Varun Berry, executive vice chairman and managing director of Britannia Industries, said that post-pandemic demand had stabilized very nicely. On the cost and profitability front, however, commodity inflation remained elevated due to increased prices for bread and dairy goods, he noted.

"Generally speaking, commodities prices are not decreasing at this time. However, we hope that they will be brought under control in the future. Currently, palm oil is the sole commodity whose price is down, while wheat prices are rising and sugar prices have remained unchanged. Hopefully, as we progress, everything will soon be under control," he remarked.

In 2022, the FMCG sector saw the highest proportion of new product releases across major categories due to the introduction of larger pack sizes by corporations in response to inflationary pressures.

President of PepsiCo India Ahmed ElSheikh said, "As we go ahead, our approach will be to prioritize product and customer experience innovation, profitable channels, SKU management, and system-wide execution and productivity."

This decade is India's decade, and PepsiCo is focusing on growing capabilities, extending availability, and driving category innovation, he said.

According to Sunil D'Souza, MD and CEO of Tata Consumer Products Ltd, two significant themes that gained momentum during the pandemic were an increased emphasis on health and wellness and digital usage, and both will continue in the FMCG industry.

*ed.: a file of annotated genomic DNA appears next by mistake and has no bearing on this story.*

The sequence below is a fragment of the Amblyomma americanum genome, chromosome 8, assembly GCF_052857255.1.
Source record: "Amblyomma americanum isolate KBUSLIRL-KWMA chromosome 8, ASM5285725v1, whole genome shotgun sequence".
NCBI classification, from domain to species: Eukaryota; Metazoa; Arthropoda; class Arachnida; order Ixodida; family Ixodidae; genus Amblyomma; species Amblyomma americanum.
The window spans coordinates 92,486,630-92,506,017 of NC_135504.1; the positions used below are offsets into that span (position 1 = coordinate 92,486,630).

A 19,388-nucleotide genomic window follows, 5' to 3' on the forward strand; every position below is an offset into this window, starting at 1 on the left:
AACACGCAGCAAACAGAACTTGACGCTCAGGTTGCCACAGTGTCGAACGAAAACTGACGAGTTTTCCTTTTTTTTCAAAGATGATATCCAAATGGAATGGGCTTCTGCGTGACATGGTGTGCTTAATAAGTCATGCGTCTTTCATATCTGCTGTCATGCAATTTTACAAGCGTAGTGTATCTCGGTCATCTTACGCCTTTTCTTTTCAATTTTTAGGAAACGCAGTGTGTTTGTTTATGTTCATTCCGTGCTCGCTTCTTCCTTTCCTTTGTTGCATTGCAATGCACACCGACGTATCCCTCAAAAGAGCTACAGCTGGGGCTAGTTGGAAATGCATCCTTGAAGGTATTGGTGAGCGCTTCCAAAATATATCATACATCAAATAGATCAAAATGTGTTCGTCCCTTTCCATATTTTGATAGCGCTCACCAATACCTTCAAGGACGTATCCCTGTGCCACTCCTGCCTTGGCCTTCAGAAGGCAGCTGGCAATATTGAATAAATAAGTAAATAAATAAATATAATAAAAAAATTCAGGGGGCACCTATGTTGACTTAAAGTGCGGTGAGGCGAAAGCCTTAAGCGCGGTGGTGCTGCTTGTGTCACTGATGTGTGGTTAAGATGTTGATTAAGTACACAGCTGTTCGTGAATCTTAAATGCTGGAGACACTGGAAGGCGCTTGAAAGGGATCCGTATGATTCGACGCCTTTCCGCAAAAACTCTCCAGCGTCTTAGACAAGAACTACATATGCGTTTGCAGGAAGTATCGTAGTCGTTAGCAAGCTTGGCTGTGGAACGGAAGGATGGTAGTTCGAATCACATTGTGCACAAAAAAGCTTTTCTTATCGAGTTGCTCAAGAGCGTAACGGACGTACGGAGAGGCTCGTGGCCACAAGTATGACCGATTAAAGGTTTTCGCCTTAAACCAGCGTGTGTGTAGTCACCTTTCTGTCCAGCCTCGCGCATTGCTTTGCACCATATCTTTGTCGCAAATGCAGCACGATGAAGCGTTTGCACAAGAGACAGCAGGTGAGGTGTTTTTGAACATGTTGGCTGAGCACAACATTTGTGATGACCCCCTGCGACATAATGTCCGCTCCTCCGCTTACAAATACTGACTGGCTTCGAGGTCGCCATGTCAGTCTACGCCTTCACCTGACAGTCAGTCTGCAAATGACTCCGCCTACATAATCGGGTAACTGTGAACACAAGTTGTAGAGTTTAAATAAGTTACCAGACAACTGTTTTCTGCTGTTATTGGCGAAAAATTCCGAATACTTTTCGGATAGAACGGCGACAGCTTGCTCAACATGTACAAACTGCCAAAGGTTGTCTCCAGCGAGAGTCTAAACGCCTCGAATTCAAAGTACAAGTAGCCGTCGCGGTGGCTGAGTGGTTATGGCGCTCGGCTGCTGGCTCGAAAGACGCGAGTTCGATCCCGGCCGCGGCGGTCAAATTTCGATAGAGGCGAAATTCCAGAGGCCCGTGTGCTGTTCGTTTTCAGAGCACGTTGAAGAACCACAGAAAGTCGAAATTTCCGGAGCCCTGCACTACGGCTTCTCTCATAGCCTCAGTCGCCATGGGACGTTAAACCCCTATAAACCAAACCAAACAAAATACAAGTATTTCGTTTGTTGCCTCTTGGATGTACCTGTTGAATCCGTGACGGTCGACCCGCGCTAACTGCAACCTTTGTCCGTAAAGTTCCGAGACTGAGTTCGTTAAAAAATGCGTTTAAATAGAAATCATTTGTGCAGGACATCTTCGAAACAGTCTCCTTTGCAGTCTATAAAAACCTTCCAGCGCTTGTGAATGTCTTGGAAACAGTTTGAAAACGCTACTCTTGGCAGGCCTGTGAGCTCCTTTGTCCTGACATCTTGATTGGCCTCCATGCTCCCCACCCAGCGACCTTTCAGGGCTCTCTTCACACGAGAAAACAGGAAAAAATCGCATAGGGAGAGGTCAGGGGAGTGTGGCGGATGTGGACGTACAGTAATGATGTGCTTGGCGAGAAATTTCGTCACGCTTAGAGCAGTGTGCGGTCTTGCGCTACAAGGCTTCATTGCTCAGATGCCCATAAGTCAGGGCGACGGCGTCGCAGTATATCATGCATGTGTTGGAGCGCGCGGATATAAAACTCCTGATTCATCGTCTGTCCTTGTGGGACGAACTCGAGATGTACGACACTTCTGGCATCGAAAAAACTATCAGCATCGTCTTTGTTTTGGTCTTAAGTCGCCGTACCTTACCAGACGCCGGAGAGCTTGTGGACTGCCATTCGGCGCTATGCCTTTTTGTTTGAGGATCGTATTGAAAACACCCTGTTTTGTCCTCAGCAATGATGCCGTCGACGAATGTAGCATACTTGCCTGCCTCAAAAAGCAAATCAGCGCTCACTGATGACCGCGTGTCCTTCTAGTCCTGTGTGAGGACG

"We believe these trends are here to stay, and they will continue to impact our innovation agenda as well as our marketing, sales, and distribution efforts," he added.

However, D'Souza also expressed worries about inflation, expenses, and macroeconomic uncertainty. Consequently, it will be essential to manage margins while maintaining growth momentum, he observed.

In a research released earlier this month, Crisil Ratings anticipated that next fiscal year the sales of FMCG firms will increase between 7 and 9 percent.

The president and chief executive officer of Marico, Saugata Gupta, said, "We anticipate a gradual improvement in margin pressure and cost pressure and are optimistic about a turnaround in rural attitude. The urban consumption and premium category is now in a considerably stronger position than the premium discretionary FMCG market, which had a significantly smaller basis last year, particularly in categories connected to outdoor consumption."

Marico wants to achieve "at least mid-single-digit volume growth in the second half" and "expects its digital portfolio to continue increasing every quarter till it reaches Rs 450-500 crore in FY24," he added.

Nestle India will continue to develop its RURBAN strategy, with distribution growth and portfolio alterations serving as important focuses.

In addition, technology and data will be essential to Nestle India's future success, according to a Nestle India representative.

In addition, FMCG businesses would spend in expanding their manufacturing capacities and sales networks in rural regions.

"During the fiscal year 2023-2024, we would build another greenfield facility in Bihar at a cost of around Rs 275 crore." We are also considering further expenditures to support our innovations, which will be essential throughout the next phase of our development," stated Britannia's Berry.